Barthelmy’s family immigrated to the United States from St. Lucia in the late 1990s.

“Hip-hop has served as a vital link for me in comprehending Black American culture,” she said. “When I moved to America as a young child, adapting to my new Brooklyn surroundings proved to be quite challenging. However, hip-hop came to my rescue, allowing me to embrace its rhythmic flow and cultivate a sense of belonging.”

Hip-hop’s 50th birthday celebration

With enough nostalgia to wear out your Adidas Superstars, Tosten curated a retrospective of 1980s subculture with some of the most iconic, and sometimes controversial, films of that decade.

The progressive festival starts with a documentary of the Dallas hip-hop scene and a week of reggae flicks that sync with Jamaican Independence Day on August 6.

Then there’s a second week of films spotlighting hip-hop culture. The celebration culminates with panel discussions and performances to bring the genre full-circle back to the present.

“I wanted to go back to the really early days of when it started,” she said, “and just let people know where hip-hop came from. And connect it to the present-day performances.”

Tosten said her own heritage has influenced this project.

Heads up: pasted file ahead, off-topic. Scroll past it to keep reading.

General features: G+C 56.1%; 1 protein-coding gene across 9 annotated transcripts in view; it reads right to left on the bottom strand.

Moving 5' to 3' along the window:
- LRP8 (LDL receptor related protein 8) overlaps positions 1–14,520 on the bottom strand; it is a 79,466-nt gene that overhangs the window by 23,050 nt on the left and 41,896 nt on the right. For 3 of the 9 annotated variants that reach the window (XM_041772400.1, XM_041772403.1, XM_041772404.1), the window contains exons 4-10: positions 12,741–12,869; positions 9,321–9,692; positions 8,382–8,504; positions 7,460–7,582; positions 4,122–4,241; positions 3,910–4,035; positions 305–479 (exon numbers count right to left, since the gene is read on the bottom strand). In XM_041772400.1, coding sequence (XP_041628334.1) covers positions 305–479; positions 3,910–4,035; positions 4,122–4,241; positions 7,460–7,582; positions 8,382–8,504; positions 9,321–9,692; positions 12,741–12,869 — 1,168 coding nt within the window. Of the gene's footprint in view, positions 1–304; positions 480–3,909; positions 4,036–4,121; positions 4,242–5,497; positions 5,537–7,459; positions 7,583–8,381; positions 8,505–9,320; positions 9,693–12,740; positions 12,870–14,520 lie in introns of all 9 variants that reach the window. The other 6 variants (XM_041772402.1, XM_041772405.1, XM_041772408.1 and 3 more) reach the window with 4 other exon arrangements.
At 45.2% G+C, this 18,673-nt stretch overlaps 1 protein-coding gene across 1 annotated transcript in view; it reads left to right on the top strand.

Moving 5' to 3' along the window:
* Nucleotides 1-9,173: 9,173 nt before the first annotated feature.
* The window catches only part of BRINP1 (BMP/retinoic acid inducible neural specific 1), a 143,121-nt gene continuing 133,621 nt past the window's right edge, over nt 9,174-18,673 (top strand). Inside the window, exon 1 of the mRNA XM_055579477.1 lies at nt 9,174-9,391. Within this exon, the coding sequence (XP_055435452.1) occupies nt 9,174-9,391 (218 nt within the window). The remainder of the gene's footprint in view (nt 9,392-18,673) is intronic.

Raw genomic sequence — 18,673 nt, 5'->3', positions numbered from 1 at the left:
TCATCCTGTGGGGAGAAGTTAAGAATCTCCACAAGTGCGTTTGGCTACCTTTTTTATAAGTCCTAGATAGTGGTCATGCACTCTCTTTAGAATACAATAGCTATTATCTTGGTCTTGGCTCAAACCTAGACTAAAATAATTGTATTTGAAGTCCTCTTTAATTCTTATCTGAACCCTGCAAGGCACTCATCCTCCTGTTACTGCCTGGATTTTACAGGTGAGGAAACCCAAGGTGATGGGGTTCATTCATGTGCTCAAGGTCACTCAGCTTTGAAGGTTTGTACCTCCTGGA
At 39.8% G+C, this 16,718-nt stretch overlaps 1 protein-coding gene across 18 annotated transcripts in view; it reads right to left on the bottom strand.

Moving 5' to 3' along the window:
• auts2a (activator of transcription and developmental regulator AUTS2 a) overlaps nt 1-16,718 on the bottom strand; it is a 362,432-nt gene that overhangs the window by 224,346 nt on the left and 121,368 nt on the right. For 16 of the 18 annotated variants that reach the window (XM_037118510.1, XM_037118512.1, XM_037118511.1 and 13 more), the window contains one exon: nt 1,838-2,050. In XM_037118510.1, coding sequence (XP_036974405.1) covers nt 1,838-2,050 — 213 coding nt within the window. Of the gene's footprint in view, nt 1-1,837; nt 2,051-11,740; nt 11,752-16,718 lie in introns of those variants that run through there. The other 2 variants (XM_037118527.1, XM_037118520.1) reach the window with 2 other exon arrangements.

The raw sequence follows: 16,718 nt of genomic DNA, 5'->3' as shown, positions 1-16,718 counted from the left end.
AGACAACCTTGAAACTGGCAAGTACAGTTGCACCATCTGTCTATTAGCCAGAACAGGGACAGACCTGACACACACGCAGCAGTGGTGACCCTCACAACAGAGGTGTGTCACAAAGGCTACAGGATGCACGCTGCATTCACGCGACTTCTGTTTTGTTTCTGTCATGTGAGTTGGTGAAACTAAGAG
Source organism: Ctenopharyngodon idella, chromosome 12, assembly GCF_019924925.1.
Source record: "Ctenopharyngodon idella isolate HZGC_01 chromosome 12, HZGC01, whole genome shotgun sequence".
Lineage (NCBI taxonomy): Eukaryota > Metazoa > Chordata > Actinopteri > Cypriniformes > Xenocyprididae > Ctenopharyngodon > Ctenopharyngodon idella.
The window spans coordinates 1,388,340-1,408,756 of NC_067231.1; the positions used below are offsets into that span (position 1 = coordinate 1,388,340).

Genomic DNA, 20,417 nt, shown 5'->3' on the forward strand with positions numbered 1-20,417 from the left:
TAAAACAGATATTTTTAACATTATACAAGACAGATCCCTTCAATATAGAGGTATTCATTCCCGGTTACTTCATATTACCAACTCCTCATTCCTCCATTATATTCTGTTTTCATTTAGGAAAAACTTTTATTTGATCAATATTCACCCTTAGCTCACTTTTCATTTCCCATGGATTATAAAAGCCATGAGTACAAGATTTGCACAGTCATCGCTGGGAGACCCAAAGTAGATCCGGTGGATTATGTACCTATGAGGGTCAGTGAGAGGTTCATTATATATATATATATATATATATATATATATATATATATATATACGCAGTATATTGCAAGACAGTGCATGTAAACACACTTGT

“My mom’s from Jamaica,” she said. “I love finding these connections to Jamaica and the U.S. with the civil rights movement, music, culture, all these kinds of things that were influenced by the small island.”

All Dallas anniversary events for hip-hop’s 50th are free on a first-come-first-served basis, with preregistration encouraged for some venues.

The Oak Cliff Cultural Center, a division of the tax-supported Dallas Office of Arts and Culture, is funding most of the events, Tosten said.

Graphic art of a blue, yellow and red boom box with large letters above it saying,

Artist: Agustín Chavez (Dummyfresh)

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Courtesy of Oak Cliff Cultural Center

The Oak Cliff Cultural Center leads the celebration of hip-hop’s 50th birthday with events at various Dallas venues throughout August.

Dallas hip-hop history

Wednesday, August 2 — 7:30 p.m.

Latino Cultural Center, 2600 Live Oak St., Dallas

“We From Dallas” (2014)

This local documentary introduces Dallas hip-hop trailblazers and influencers, who created new forms of art, entertainment and style — including Apples, a young rapper later known as Erykah Badu. Some artists and DJs appear in discussions or performances during the month of free events.

A Q&A panel discussion follows the screening, featuring Kottonmouth Jesse, Cold Cris and Picnictyme. Islam Sesalem, a producer for the documentary, organized the panel, said Oak Cliff Cultural Center’s Andrea Tosten.

Reggae films

Thursday, August 3 — 7:30 p.m.

South Dallas Cultural Center, 3400 S. Fitzhugh Ave., Dallas

“Babylon” (1980)

A young London reggae club DJ fights racism and oppression in this British cult film. Predating Spike Lee’s “Do the Right Thing” by almost 10 years, “Babylon” was considered so controversial that it was first released in Britain with an X rating, ensuring that only people over 18 could see it. The movie was banned in the U.S. for almost 40 years and was finally released in 2019 for an American audience.